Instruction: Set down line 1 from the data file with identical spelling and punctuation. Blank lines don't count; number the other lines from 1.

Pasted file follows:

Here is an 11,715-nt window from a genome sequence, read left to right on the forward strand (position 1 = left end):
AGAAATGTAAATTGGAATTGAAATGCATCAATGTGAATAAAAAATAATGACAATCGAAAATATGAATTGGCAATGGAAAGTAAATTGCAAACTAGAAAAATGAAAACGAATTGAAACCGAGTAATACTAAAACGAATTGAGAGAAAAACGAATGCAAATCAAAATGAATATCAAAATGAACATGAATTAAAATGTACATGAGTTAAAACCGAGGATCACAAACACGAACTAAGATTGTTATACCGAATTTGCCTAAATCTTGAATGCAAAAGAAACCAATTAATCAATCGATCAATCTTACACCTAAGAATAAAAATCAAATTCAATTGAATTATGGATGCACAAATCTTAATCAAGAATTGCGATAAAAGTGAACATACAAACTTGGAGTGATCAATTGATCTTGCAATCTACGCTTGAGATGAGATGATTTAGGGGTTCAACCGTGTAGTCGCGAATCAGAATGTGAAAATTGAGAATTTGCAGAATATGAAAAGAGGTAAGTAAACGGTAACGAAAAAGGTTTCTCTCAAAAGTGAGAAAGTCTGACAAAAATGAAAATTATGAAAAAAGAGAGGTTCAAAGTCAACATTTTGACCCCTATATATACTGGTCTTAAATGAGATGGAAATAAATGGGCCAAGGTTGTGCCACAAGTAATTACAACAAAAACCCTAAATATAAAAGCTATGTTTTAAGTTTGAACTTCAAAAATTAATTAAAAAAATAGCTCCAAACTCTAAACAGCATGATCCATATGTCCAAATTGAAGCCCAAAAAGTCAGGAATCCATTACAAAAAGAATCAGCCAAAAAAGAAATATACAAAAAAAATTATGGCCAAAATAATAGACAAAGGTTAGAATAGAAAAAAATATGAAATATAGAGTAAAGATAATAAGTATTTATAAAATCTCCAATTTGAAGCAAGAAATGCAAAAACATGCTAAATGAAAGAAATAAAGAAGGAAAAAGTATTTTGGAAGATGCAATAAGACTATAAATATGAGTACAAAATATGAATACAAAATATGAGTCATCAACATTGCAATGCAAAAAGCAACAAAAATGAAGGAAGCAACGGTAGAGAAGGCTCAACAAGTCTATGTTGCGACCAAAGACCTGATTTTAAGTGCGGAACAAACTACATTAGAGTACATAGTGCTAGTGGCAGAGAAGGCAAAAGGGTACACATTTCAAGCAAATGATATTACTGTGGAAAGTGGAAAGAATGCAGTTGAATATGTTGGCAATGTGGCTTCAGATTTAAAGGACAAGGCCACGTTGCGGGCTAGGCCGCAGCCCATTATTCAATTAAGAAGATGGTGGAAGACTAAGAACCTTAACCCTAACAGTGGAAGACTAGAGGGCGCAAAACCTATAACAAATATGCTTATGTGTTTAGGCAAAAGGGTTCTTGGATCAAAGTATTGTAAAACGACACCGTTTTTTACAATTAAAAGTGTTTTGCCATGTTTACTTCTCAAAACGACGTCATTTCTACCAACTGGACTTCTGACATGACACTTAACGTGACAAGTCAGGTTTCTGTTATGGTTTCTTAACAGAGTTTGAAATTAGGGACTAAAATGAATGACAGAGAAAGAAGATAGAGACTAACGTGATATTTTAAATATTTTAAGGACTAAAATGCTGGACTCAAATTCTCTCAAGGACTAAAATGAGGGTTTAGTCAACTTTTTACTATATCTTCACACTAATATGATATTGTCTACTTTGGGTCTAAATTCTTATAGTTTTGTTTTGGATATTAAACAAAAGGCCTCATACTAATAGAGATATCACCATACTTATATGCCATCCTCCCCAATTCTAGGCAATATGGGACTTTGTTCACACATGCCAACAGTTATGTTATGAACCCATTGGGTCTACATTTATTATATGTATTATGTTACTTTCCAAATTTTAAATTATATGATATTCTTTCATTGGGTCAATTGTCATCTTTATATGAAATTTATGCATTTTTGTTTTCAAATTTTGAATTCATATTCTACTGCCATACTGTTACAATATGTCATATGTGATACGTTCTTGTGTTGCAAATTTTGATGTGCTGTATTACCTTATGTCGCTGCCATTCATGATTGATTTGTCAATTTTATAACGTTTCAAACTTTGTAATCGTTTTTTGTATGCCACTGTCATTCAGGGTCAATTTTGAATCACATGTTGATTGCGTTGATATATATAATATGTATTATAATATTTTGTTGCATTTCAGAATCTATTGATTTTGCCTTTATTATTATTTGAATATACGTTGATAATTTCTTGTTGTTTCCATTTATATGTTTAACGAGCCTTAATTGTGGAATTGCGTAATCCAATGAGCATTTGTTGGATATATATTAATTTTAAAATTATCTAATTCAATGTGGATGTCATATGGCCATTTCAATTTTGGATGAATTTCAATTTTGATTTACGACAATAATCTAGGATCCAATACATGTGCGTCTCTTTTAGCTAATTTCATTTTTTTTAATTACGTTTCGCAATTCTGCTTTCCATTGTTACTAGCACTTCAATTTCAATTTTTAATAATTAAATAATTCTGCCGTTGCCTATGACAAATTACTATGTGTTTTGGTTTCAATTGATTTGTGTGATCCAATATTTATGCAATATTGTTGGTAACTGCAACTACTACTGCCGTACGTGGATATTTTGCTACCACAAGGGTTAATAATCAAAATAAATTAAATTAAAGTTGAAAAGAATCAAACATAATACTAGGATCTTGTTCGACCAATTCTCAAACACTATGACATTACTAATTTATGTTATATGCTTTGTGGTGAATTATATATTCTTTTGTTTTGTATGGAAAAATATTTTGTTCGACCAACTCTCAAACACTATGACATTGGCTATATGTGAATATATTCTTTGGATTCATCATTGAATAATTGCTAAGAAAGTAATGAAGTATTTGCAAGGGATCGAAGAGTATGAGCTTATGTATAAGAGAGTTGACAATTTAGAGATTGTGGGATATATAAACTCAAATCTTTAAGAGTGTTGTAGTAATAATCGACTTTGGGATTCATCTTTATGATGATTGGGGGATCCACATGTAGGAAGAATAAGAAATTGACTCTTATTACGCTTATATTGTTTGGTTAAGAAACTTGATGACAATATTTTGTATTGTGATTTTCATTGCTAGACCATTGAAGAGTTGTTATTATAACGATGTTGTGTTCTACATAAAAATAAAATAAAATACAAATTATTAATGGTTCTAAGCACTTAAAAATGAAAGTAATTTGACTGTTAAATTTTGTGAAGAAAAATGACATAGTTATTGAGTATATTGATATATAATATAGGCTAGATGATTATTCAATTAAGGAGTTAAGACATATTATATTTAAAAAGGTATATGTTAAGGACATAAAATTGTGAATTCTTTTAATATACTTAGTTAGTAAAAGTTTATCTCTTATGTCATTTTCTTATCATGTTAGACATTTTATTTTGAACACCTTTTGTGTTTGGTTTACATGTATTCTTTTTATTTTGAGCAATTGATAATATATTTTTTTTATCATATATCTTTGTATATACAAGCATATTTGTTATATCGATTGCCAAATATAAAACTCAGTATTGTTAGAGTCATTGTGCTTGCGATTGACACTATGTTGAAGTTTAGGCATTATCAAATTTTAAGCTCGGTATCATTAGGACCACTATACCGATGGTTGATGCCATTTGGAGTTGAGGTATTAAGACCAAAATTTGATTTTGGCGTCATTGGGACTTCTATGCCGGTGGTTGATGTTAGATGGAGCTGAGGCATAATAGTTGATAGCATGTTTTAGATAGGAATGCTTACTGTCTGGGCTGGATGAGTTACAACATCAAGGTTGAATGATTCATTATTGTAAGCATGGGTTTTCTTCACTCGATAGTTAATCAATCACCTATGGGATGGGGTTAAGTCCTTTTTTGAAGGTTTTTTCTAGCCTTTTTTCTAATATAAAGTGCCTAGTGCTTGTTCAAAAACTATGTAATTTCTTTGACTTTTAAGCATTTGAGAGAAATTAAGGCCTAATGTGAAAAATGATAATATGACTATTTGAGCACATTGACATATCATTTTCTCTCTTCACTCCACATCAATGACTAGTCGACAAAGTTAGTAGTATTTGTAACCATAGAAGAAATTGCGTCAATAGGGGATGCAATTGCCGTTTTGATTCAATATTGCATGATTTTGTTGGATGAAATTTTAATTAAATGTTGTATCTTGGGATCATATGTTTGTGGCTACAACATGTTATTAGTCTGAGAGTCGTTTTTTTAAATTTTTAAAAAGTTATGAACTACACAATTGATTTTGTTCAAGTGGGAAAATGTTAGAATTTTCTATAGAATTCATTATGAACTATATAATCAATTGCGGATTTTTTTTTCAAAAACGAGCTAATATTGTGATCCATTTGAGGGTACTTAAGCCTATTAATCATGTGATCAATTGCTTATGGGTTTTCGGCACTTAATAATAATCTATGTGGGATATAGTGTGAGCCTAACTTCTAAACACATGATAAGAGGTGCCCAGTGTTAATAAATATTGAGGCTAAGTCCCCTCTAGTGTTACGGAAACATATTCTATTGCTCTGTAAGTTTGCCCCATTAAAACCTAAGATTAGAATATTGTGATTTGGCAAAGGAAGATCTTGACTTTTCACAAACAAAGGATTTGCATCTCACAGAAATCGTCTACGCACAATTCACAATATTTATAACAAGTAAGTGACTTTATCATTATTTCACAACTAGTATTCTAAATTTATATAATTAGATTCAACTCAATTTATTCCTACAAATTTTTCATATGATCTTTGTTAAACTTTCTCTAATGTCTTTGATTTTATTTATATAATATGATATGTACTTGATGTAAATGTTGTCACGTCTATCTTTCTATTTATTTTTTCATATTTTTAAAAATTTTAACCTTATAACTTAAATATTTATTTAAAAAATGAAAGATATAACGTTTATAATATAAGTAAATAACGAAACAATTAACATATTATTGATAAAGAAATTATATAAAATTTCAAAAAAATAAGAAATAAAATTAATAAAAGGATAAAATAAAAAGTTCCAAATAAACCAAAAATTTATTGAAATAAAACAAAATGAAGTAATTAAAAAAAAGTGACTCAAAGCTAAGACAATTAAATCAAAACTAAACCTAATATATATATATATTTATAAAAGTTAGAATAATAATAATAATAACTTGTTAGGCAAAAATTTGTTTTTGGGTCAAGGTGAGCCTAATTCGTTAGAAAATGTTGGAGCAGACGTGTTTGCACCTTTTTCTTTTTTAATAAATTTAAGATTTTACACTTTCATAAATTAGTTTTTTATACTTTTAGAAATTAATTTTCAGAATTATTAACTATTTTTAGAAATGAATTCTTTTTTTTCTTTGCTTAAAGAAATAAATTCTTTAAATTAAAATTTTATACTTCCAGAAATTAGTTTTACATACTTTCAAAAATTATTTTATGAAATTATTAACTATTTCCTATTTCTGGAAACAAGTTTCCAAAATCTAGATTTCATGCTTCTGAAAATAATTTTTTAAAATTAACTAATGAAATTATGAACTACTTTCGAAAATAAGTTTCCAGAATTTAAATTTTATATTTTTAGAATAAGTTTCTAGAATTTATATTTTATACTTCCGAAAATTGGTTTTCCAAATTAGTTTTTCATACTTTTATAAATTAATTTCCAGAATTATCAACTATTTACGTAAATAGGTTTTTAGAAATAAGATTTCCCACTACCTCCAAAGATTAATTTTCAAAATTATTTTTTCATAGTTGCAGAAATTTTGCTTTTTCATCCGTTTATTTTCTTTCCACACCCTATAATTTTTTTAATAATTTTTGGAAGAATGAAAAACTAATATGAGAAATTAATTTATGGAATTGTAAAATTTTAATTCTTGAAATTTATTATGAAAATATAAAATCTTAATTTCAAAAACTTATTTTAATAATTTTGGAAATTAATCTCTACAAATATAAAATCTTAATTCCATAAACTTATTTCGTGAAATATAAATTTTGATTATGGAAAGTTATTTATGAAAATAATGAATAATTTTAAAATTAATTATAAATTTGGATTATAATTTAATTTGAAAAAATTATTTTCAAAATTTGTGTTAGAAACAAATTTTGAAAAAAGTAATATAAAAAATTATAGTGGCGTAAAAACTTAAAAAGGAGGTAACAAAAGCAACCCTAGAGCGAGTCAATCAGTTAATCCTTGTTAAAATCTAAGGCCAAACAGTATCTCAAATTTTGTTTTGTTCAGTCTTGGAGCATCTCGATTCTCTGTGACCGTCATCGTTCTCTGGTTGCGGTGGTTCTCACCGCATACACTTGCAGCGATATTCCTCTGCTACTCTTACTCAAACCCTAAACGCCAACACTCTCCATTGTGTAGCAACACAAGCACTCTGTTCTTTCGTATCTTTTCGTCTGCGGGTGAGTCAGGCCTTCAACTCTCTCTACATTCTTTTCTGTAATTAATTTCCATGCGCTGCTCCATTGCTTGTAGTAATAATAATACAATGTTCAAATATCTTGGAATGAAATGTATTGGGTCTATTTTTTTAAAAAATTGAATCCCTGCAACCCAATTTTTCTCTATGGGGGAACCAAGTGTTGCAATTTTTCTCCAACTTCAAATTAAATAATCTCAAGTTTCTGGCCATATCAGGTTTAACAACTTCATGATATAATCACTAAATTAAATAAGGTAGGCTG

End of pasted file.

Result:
Here is an 11,715-nt window from a genome sequence, read left to right on the forward strand (position 1 = left end):